Three years ago, I posted the recipe "Safest and Cleanest Pearl Milk Tea", and a lot of friends must have eaten a stomach full of square pearl tapiocas. The square pearls are tasty but I am still interested in the method of making them round. It is not easy to follow the traditional method, and I also didn't get a good outcome. As the result, Mr. Chou's innovative power had to come out with ideas for everybody to make round pearls easily.
In this article, I used potato starch as the main ingredient because it is easy to get. You can also use tapioca starch or cassava starch.
Brown Sugar Tapioca Balls (serves 8)
Brown sugar ............... 70g
Hand powder (potato starch)....... some
1) Adding brown sugar into water, bring to boil. (in summer time, just to the degree that it's almost boiling)
2) Immediately, pour the syrup into the potato starch, and stir evenly. make it into a dough as soon as it's not hot.
3) It will not be too sticky when completely cooled down. Sprinkling some hand powder, roll out the dough about 0.7-0.8cm thick.
4) Cut into 0.7-0.8cm strips. separate each one after cutting to avoid sticking.
5) Sprinkling more hand powder, cut the strips into squares.
6) Sprinkling more hand powder again, stir, and rub with two hands to roll the squares into balls. Make about 400g tapioca balls. ( suggest rubbing the balls on rough surface such as a wooden board. The counter top and surface of the dining table at my house are both too smooth, so I had to rub mine on my cutting board.)
7) The tapioca balls are ready for immediate cooking. It's about 50g of tapioca balls per serving.
8) In boiling water, pour in tapioca balls, slightly stir to avoid sticking to the bottom, bring simmer to low for 3 minutes. If serving with ice, it is necessary to boil for more than 10 minutes. The tapiocas need to absorb water to become soft, then you can drain the water.
9) Drain, add brown sugar (add 8g brown sugar per serving), then it's ready to serve.
10)Adding milk tea is the most common way of eating it.
11)If not cooking them right away, I suggest letting them dry before refrigerating. When the weather is dry and ventilation is good, spread them on a baking sheet or big flat plate. It will dry the next day. Store them in a sealed box and then refrigerate or freeze. ( The dryer the tapioca, the longer you need to cook)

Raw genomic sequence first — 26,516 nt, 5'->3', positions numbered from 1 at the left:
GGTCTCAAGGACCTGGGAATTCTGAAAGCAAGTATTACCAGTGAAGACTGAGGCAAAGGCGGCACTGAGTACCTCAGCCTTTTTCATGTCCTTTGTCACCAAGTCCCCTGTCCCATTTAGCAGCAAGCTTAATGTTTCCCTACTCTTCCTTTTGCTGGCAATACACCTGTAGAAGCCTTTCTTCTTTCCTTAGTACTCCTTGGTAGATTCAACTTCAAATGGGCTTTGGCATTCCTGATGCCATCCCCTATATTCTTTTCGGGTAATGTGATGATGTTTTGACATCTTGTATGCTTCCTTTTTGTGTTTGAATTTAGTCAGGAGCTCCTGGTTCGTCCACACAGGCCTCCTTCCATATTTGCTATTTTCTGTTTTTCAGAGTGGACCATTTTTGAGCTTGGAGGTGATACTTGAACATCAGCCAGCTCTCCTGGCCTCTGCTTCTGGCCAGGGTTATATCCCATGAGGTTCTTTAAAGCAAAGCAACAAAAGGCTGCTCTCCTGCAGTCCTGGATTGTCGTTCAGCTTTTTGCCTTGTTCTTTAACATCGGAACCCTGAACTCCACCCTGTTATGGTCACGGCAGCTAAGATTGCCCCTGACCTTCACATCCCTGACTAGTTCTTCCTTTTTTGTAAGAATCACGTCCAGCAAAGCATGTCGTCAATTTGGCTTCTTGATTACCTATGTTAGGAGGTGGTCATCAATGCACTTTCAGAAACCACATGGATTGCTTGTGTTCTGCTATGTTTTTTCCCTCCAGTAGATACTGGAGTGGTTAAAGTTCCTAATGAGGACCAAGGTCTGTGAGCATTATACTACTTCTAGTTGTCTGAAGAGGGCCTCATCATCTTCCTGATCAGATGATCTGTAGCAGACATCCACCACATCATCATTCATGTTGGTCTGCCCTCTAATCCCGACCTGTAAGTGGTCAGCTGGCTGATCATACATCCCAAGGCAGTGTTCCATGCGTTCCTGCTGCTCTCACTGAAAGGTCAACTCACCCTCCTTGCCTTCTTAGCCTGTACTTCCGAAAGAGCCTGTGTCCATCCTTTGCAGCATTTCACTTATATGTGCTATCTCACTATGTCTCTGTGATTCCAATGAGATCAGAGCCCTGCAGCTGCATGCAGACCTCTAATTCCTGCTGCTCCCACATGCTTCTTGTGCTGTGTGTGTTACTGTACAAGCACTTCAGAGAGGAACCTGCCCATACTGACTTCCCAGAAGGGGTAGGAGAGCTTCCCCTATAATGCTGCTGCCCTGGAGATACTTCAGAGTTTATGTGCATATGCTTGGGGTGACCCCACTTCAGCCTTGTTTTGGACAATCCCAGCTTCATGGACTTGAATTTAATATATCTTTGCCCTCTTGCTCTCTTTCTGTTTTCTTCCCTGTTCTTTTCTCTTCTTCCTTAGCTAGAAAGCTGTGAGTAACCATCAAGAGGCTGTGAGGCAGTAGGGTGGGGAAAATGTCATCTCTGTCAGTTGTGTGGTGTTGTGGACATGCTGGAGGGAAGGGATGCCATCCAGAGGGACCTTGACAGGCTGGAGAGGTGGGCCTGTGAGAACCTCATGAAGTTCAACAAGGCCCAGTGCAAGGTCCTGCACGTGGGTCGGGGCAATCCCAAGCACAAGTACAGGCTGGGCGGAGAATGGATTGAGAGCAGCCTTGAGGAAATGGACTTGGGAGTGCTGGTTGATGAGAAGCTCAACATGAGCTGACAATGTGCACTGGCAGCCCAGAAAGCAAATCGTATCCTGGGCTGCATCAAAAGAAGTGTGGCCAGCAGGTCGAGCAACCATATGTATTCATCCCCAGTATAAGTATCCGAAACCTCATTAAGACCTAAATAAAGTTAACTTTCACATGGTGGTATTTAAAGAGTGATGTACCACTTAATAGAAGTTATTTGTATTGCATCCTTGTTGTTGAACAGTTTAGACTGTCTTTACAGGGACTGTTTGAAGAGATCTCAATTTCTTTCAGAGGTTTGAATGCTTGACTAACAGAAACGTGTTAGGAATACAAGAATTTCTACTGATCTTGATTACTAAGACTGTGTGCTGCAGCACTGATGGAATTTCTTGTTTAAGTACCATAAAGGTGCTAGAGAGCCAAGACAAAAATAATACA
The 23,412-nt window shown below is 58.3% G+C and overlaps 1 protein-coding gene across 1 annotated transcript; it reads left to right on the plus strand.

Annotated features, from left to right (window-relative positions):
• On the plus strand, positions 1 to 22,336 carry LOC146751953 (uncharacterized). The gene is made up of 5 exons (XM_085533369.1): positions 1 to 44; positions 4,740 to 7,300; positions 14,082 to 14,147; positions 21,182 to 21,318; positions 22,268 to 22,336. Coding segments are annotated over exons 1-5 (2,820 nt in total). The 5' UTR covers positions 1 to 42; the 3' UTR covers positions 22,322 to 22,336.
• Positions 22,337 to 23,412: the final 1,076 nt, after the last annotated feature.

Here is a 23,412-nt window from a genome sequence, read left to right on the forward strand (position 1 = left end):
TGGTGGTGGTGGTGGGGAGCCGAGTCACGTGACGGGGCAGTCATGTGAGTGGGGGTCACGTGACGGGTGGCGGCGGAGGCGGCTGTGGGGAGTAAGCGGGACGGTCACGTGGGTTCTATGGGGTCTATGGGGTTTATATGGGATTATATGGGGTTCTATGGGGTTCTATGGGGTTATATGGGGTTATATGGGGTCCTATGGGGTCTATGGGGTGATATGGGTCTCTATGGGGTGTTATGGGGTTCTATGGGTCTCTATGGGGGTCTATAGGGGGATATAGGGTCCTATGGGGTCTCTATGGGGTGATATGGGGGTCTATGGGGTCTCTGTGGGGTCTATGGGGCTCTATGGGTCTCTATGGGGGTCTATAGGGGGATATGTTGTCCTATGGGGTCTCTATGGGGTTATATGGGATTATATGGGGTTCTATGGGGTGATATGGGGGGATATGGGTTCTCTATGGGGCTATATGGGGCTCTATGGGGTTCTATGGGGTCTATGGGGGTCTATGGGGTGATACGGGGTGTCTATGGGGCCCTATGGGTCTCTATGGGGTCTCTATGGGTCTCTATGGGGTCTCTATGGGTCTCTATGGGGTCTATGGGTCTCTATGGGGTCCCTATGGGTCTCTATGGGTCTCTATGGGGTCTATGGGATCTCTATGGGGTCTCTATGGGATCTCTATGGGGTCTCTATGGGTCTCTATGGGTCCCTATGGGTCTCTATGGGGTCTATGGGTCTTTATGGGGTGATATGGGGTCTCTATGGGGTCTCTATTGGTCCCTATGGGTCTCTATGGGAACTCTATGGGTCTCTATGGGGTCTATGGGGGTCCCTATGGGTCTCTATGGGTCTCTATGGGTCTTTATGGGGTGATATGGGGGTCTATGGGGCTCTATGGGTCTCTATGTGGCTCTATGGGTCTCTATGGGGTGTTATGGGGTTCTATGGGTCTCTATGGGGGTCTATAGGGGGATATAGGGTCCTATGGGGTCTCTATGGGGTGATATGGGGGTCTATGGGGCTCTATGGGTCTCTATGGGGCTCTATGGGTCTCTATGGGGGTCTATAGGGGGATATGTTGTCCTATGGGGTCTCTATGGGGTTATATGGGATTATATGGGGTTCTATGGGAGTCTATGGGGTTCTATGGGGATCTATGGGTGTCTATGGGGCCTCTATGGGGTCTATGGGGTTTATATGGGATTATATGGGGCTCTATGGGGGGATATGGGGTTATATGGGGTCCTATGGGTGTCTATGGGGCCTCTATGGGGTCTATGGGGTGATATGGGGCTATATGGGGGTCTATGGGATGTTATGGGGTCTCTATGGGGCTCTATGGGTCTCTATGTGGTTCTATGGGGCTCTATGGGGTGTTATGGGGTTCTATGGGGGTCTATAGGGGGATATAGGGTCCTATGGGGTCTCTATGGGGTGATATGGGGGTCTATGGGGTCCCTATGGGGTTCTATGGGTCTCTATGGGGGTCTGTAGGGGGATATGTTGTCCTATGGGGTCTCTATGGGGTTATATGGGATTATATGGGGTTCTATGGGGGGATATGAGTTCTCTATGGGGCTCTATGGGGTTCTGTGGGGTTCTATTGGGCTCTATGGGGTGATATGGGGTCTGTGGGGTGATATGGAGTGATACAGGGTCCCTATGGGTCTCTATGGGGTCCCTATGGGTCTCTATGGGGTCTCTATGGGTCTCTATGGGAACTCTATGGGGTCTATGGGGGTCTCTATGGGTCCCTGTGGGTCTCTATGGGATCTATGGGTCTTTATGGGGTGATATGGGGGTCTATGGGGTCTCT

The commercial tapioca balls don't store in refrigerator or freezer; they must be totally dried by setting off or baking, or they will become moldy very quickly. Moreover, if there is a problem with the packing technique, it will still become moldy even if it's totally dry. In this case, preservatives may have to be added.
The totally dried tapiocas are the toughest to cook. It has to be cooked for more than half an hour, and then braised for another half an hour. After draining the warm water, we have to rinse them quickly in cold water to prevent muddy and sticky surfaces. In the other hand, homemade tapioca balls are complicated to make but it is easier to cook. No matter how you cook it, it won't taste raw and the surface is smooth. It is worth the effort, and also eliminates the hesitation about the preservatives.
There are two major problems to solve in rubbing tapioca balls by ourselves to achieve efficiency. First, the dough has to contain perfect moisture (gelatinization), and second, a perfect wire cutting tool to cut them equally.
At step 2, when adding the syrup into the potato starch, if the temperature of the syrup is too low, the dough will become too watery (under-gelatinization) and it will be impossible to cut ( it will keep changing shape and sticking to each other). In this situation, return the dough to double boiler or microwave a little bit to make it warmer.
If it is over-gelatinized, the dough will become stiff and look almost cooked. In this condition, once cutting it into square, they will stay as squares. These are perfect "square pearl tapiocas"- the famous of Mrs. Chou. The photo below is the over-gelatinized ones. I couldn't rub them into round balls. They break when I use some force to rub.
Anyway, as long as you practice for couple of times, you will be able to get the appropriate gelatinized dough. Rubbing tapioca balls will then become fun and easy. If you got a surface that's big enough, you can make 400g tapioca balls at once!!
The only labor intensive step of my method is cutting the dough. Even though it is probably easier than the square tapioca recipe, it is still time consuming and most people without professional cutting training usually make balls of uneven sizes.
If we have a dividing tool that can divide into evenly little 0.7-0.8cm small squares, it will be very convenient such as the wire cutting net used by the places selling jello.
The photo below is a product that I use to cut my small rice dumplings (see how lazy I am?). It is originally a mat that prevents the hot bottom of the pot from touching the table. However, it is 1.2 cm square per little unit, so it is too big for tapioca balls. I am going to find a factory to help me custom make the perfect cutter. Is anyone interested?